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One of the best things about New York City is the public transportation is AMAZING. Uber, what? You don’t need Uber or Lyft EVER, the subway (MTA – Metropolitan Transportation Authority) is 24 hours! This IS the city that never sleeps after all!
Well, let me elaborate, some lines will have limited hours, and some stations may be skipped due to “express” train status, but for the most part, it is 24 hours. For convenience, however, you may opt to use Lyft or Uber. But that’s solely up to you, I’ve personally never had to use anything other than the Long Island Rail Road (LIRR) and the subway.
Fun Fact: All of the stations in Manhattan have really cool mosaics on the walls that serve as signs for the respective station. One of my favorites is the 81st/Museum of Natural History station, it has dinosaurs on the walls!
What exactly is the LIRR?
In short, it’s the train system that takes you around the island/peninsula of Long Island and to/from Manhattan from Long Island.
Why would you need the LIRR, if you’re only planning to be in Manhattan?
Well for starters, you’ll be flying into JFK. More about that later, but John F. Kennedy International Airport, is one of the largest airports in the U.S. and it also happens to be located on Long Island, specifically in Jamaica, Queens. While you don’t 100% NEED to take the LIRR to get to the city, I find it to be the best of the options. It’s a cheap and reliable option that will get you to Manhattan from the airport and back in a timely manner.
Check out my sample weekend itinerary, A Weekend Away: New York City.
4 ways to get to Manhattan from JFK and vice-versa (pricing is shown for one-way):
These are the best ways to get between Manhattan and JFK airport.
- LIRR and AirTrain – $12+
This is my favorite method of getting straight into midtown Manhattan (where I usually stay). It takes you straight to Penn Station so you’re literally in the middle of the city when you get off the train in a matter of minutes, 35min to be exact.
Note that LIRR requires a separate ticket (you can’t pay with the MetroCard), just buy it at the LIRR kiosk and you’re good to go! On the way back, you can pre-purchase tickets at the kiosks in Penn Station, there is also a waiting area there where you can keep track of what platform your train is and when it’s leaving.AirTrain is paid via MetroCard ($5) when you exit from Jamaica station to head to the LIRR.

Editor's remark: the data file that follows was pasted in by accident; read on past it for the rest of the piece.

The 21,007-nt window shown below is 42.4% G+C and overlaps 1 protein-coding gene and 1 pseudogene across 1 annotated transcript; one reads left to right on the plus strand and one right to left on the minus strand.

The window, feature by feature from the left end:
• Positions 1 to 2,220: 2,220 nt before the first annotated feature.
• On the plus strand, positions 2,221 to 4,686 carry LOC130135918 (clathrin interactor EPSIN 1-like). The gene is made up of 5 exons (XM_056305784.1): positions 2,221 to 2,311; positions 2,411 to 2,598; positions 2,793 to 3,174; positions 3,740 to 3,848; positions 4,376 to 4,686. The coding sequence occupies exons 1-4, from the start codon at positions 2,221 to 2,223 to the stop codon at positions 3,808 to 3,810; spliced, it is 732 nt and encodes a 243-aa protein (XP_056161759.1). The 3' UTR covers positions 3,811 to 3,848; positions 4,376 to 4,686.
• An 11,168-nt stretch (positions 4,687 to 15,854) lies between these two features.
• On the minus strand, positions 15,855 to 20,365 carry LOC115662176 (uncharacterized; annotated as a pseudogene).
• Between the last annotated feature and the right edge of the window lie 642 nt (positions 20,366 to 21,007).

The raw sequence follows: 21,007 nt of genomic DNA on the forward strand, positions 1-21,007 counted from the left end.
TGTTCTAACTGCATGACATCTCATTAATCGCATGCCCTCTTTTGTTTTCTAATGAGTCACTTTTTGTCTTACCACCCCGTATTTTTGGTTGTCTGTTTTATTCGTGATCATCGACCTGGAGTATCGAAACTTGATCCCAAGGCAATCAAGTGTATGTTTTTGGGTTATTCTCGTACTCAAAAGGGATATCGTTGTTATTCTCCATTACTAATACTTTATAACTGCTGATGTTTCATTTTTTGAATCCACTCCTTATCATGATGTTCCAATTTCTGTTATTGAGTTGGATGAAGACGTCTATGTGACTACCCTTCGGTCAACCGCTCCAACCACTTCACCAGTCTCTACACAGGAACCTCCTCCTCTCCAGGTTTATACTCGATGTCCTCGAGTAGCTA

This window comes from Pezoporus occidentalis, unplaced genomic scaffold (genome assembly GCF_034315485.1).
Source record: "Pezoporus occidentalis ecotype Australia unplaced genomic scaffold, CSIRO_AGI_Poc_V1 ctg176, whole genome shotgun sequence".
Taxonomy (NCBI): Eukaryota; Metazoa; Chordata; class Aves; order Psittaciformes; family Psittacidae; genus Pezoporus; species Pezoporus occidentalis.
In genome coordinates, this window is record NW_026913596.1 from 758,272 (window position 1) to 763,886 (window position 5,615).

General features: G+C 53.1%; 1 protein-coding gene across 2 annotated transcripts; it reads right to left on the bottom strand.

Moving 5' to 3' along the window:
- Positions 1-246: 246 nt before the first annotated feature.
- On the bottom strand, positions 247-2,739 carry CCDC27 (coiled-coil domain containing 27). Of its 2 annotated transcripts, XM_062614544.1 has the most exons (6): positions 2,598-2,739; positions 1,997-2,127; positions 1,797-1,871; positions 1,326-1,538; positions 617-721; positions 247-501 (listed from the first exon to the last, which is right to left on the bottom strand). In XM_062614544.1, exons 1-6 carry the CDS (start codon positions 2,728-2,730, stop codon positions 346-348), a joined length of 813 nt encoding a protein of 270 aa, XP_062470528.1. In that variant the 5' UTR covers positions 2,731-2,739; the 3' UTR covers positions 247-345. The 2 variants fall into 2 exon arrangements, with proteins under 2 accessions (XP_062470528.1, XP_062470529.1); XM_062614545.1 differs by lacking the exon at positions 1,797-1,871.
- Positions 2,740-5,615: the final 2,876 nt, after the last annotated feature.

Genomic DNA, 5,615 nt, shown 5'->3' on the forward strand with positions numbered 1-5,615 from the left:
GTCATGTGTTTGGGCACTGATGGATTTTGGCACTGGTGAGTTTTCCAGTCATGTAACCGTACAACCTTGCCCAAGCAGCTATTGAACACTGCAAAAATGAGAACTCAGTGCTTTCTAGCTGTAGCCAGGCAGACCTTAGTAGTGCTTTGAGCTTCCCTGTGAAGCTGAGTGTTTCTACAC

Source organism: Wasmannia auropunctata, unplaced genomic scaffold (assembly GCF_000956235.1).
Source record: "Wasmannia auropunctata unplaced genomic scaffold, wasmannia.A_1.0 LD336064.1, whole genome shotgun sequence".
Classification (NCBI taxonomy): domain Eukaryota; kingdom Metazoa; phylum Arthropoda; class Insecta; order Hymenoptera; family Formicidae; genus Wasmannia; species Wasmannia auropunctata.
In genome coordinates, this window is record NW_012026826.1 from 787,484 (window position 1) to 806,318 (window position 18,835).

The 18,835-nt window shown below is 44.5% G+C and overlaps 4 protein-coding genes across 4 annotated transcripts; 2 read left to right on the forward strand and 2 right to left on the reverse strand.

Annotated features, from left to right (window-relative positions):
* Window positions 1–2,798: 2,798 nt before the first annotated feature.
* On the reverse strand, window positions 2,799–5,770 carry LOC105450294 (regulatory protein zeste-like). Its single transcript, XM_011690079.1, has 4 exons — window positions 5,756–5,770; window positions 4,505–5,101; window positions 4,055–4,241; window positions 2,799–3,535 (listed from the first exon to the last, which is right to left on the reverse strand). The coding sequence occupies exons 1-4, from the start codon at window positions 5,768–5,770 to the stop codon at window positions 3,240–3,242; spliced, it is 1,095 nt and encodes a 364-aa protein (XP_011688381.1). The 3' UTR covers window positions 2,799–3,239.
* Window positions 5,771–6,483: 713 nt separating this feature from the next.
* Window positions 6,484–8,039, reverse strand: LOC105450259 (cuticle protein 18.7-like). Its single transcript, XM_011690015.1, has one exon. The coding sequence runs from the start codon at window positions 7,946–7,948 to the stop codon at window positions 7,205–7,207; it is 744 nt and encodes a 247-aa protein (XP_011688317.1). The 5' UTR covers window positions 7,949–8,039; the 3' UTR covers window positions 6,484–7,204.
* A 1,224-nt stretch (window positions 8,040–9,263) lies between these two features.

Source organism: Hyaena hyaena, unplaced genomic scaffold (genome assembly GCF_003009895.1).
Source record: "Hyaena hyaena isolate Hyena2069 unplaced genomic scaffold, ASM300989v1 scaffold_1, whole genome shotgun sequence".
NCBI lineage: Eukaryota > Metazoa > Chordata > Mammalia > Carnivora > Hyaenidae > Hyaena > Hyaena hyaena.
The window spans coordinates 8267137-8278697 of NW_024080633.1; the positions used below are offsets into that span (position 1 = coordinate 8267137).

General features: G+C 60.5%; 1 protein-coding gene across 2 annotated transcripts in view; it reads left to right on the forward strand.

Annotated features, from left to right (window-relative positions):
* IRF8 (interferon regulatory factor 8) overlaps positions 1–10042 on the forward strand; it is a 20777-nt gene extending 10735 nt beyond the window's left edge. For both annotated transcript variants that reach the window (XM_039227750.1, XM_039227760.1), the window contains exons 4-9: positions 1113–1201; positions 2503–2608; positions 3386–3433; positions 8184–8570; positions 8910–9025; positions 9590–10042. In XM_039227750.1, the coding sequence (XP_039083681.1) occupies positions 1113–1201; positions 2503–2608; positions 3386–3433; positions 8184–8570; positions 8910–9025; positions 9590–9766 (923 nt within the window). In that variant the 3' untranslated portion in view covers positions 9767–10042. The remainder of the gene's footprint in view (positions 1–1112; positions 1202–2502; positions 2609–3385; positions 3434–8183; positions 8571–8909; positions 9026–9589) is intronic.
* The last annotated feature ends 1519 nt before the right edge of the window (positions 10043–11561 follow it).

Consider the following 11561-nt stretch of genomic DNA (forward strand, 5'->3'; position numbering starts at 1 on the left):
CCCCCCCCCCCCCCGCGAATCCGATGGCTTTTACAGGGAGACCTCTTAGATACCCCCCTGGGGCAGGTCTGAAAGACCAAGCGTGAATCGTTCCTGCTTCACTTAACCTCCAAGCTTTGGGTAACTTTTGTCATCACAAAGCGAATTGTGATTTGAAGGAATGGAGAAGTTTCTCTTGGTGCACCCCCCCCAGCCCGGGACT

During peak times, the LIRR costs $20.50 for both directions ($10.25 one way), otherwise it’s $15 round trip ($7 one way).
- MTA Line A and AirTrain – $7.75
This might require changing trains depending on where you’re staying in the city, but it also takes about 1hr so it’s not my favorite to take, but definitely the most budget friendly.AirTrain is paid via MetroCard ($5) when you exit from Jamaica station to head to the MTA. Each MTA (subway) ride is $2.75 per trip.
- Taxi – $75 flat rate
The best part about taking the cab is the flat-rate, regardless of how bad the traffic is during rush hour, you know what to expect. It’s taken me 45-60min to get from Bryant Park, Manhattan to JFK during rush hour before and it costed me exactly this much. My driver also took the surface streets instead of the freeway because the traffic was so bad. This was also during a business trip, so it was on the company dime. 😉
- Uber/Lyft – pricing varies…
According to Google, Lyft is $16-39 and Uber is even more $38-65. The price also does not include tolls. I’m not exactly sure how much tolls cost since I’ve only taken the taxi. This can take at the shortest 45min, but it could take longer depending on traffic. If we had to choose between one or the other, we’d pick Lyft. They have a history of treating their customers and drivers (and employees) much better than Uber.
Important Note: You only pay for AirTrain once, when you leave the Jamaica (or any other AirTrain station) for the subway or LIRR, so you won’t need to pay for both directions, that $5 covers both!
JFK vs. LGA: The Battle of the Airports
Learn how to pick which airport to fly into based upon convenience!
JFK – Pros
- Better methods of public transportation from the airport to Manhattan (see above).
- My favorite airlines fly through here, so really why go anywhere else? 😉
LGA – Cons
Let’s be real here, there are no pros…
- LaGuardia International Airport is also located in Queens, and it is technically closer to Manhattan, but the public transportation is lacking – you have to take combinations of transportation — bus, subway & bus, or 2 different buses. There is also no flat rate cab fare from LGA.
- There is currently a TON of construction going on en-route to LGA. They’ve even written advisories on the airport site about how airline passengers need to allocate additional time to get through the traffic. ECKS, I’ll pass on that, thank you very much.
I think JFK is the clear winner here.
So, what exactly IS a MetroCard?
At this point, I’ve already mentioned it a billion times. In short, it’s a reloadable card that allows for payment across various forms of public transportation in NYC, namely the bus and subway.
Note: Aside from LIRR, there are ferries also in the city but you don’t use the MetroCard for them. The Staten Island Ferry is FREE, great for those on a budget, if you’re trying to get to Staten Island. And the Statue Cruises take visitors to Liberty and Ellis Islands with a separate ticket.
One of my favorite things about New York is, for a large city, the public transportation fares are relatively cheap given the overall cost of living.